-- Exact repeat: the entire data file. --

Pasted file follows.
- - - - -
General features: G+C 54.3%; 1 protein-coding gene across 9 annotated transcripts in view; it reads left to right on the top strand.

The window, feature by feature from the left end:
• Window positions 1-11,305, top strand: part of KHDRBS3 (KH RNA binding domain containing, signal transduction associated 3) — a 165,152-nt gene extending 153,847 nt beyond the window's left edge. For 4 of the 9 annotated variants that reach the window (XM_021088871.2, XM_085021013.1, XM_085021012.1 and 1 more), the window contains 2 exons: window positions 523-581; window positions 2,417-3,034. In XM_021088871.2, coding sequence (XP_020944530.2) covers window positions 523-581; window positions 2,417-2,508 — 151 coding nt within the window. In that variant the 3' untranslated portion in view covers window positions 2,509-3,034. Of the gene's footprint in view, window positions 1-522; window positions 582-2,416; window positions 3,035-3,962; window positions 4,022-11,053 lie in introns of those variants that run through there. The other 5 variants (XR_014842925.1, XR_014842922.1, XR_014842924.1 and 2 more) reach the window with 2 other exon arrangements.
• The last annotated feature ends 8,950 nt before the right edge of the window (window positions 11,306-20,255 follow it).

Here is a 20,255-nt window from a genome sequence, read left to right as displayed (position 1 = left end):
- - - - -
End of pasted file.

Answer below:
General features: G+C 54.3%; 1 protein-coding gene across 9 annotated transcripts in view; it reads left to right on the top strand.

The window, feature by feature from the left end:
• Window positions 1-11,305, top strand: part of KHDRBS3 (KH RNA binding domain containing, signal transduction associated 3) — a 165,152-nt gene extending 153,847 nt beyond the window's left edge. For 4 of the 9 annotated variants that reach the window (XM_021088871.2, XM_085021013.1, XM_085021012.1 and 1 more), the window contains 2 exons: window positions 523-581; window positions 2,417-3,034. In XM_021088871.2, coding sequence (XP_020944530.2) covers window positions 523-581; window positions 2,417-2,508 — 151 coding nt within the window. In that variant the 3' untranslated portion in view covers window positions 2,509-3,034. Of the gene's footprint in view, window positions 1-522; window positions 582-2,416; window positions 3,035-3,962; window positions 4,022-11,053 lie in introns of those variants that run through there. The other 5 variants (XR_014842925.1, XR_014842922.1, XR_014842924.1 and 2 more) reach the window with 2 other exon arrangements.
• The last annotated feature ends 8,950 nt before the right edge of the window (window positions 11,306-20,255 follow it).

Here is a 20,255-nt window from a genome sequence, read left to right as displayed (position 1 = left end):